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DNSimple Now Supports Secondary DNS Hosting

Ivan Bakalov's profile picture Ivan Bakalov on

We're excited to announce that we have implemented support for inbound zone transfers via AXFR, and you can now add DNSimple as your secondary DNS provider.

For years we've supported zone replication across multiple providers via secondary DNS where DNSimple is the primary DNS provider. This let our users continue taking advantage of our comprehensive API, easy-to-use web interface, powerful DDoS defense, Anycast network, and low response times, and added redundancy in case DNSimple went down.

With DNSimple as a secondary DNS provider, you can leverage all of these things as part of your redundancy strategy – without having to change your primary provider.

Why is secondary DNS important?

Availability is key for all businesses. If your site becomes unavailable, of course you'll lose traffic, but you'll also lose leads and trust. That's why it's important to have a redundancy strategy for your DNS.

Deploying a secondary DNS provider that doesn't share the same infrastructure as your primary provider means if your primary DNS provider goes down, your customers continue to have access to your infrastructure.

If you're not using DNSimple yet, and you're ready to secure your online presence with our secondary DNS, Give us a try free for 30-days. We'll help make sure your site stays up, running, and secure at all times.

How does it work?

Let's go over the basics of primary and secondary DNS (RFC 2182).

  • A primary DNS server hosts and manages the zone files for your domains. Once the primary server has completed applying any updates, it can update any secondary servers and pass along the changes to them.

  • A secondary DNS server stores a copy of the zone file in a read-only mode. This means no changes can be applied via the secondary DNS server to the zone file. The process of copying the zone file from the primary DNS server is called a zone transfer.

Communication between the primary and secondaries is always unidirectional – moving from the primary to the secondary DNS servers. When a zone is updated, it results in an incremental change to the Start of Authority (SOA) serial number. The SOA's serial number is used by the secondary DNS server to determine if the zone is out of sync. The zone update will also result in a NOTIFY message being sent to the secondary DNS server. If they receive the message, they can trigger an AXFR zone transfer (RFC 5936) to sync the zone file. Even if the NOTIFY message never reaches its destination, you can still expect the secondary DNS server to carry out periodic checks on the SOA serial to determine if it needs to initiate a zone transfer to sync the zone file.

Common Secondary DNS configurations

Primary with a secondary DNS provider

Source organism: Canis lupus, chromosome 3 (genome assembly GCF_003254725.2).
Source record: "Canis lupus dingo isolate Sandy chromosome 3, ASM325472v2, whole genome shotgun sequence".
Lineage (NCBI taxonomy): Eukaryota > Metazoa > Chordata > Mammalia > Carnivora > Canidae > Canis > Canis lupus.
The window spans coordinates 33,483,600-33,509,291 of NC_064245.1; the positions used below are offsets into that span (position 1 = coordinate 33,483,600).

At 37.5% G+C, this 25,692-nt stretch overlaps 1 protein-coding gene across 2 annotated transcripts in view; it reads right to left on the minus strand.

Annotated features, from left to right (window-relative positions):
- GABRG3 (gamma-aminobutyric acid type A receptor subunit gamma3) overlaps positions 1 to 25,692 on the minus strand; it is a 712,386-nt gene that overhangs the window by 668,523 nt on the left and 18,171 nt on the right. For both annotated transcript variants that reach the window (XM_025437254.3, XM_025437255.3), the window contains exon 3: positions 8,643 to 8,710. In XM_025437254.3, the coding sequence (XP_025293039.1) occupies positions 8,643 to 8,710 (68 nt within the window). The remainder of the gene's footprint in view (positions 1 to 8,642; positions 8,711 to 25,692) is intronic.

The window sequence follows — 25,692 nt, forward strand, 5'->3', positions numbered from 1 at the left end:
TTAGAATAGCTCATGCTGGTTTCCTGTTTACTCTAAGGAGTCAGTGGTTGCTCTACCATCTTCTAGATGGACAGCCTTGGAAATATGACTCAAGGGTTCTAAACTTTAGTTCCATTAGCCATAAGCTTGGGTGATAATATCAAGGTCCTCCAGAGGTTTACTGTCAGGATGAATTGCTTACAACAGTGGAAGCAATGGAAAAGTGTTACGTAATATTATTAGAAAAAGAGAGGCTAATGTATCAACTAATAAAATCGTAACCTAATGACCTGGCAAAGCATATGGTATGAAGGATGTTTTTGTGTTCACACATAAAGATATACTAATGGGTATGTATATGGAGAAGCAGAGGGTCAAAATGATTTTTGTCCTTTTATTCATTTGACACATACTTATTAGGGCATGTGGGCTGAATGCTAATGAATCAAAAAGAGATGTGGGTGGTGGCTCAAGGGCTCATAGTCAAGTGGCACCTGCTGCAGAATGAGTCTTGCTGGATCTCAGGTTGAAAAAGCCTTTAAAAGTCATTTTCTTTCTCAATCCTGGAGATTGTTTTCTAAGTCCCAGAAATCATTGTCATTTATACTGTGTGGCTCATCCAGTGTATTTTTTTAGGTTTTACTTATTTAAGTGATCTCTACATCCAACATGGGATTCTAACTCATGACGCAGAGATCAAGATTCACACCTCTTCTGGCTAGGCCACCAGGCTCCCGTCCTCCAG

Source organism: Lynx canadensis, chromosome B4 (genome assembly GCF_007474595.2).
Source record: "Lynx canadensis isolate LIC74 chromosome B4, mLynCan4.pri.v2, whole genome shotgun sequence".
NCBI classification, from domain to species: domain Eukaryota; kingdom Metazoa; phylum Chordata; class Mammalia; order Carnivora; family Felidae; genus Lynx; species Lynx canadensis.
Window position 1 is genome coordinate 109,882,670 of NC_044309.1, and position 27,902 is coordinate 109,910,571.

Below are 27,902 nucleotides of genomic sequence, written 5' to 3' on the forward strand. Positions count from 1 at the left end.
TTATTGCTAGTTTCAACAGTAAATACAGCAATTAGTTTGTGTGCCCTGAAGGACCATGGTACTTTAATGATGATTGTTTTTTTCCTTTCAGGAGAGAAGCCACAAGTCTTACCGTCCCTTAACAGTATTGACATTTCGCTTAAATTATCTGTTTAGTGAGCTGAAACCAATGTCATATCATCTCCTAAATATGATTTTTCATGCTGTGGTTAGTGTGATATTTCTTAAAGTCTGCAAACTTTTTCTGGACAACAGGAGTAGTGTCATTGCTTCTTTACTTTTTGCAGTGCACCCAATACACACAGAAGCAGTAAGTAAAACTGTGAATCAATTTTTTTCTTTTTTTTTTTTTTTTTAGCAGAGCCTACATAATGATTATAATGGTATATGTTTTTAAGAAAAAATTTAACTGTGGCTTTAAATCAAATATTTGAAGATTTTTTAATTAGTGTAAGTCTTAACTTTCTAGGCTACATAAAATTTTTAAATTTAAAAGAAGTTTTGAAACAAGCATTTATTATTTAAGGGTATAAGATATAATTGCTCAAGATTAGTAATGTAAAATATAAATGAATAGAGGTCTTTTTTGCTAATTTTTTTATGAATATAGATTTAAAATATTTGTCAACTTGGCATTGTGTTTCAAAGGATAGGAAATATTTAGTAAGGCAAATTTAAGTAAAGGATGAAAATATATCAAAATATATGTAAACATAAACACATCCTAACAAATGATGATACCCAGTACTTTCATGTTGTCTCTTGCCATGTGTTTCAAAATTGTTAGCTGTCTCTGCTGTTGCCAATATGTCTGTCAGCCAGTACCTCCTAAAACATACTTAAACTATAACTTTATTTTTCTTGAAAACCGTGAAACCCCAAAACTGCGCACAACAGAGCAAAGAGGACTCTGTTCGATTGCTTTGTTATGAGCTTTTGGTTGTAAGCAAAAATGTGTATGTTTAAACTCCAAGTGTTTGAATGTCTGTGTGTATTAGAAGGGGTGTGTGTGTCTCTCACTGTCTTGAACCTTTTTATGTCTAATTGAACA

Primary with a secondary DNS provider

In this configuration, DNSimple can be either the primary or secondary DNS provider – for this example, we'll focus on DNSimple as secondary. In this case, the primary DNS provider will be responsible for zone changes, and DNSimple will receive automatic updates whenever a change is made.

The name servers of both the primary DNS provider and DNSimple are set as authoritative for the zone, so both can answer incoming queries.

Hidden primary with two secondary DNS providers

Hidden primary with two secondary DNS providers

In this configuration, you can have the primary DNS server on premise in your private cloud. You'll make zone updates to the primary server, and set two separate DNS providers as secondary servers. Having two secondary providers ensures redundancy in case one of them fails, like in the primary - secondary setup. The name servers for both secondary DNS providers are set as authoritative for the zone (excluding the hidden primary server). The hidden primary server will not receive queries, and the secondaries will be responsible for answering any incoming DNS queries.

Two primary DNS providers

Two primary DNS providers

In this configuration, there's no secondary DNS server relying on a primary to sync the zone file from. Instead, both providers are considered primaries as zone changes are applied to both via their API or manually. The name servers of both providers are set as authoritative for the zone, and both can handle DNS queries.

How do I get started?

Click on the new "Secondary Zones" tab in your DNSimple dashboard. From there, you'll be able to configure your Secondary Zones and Primary Servers. For help setting up DNSimple as Secondary DNS, follow the instructions in our support article.

Secondary DNS Screenshot

Not using DNSimple yet? Give us a try free for 30-days, and experience our robust API and reliable customer-facing code for yourself. Have more questions? Get in touch – we'd love to help.

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Ivan Bakalov

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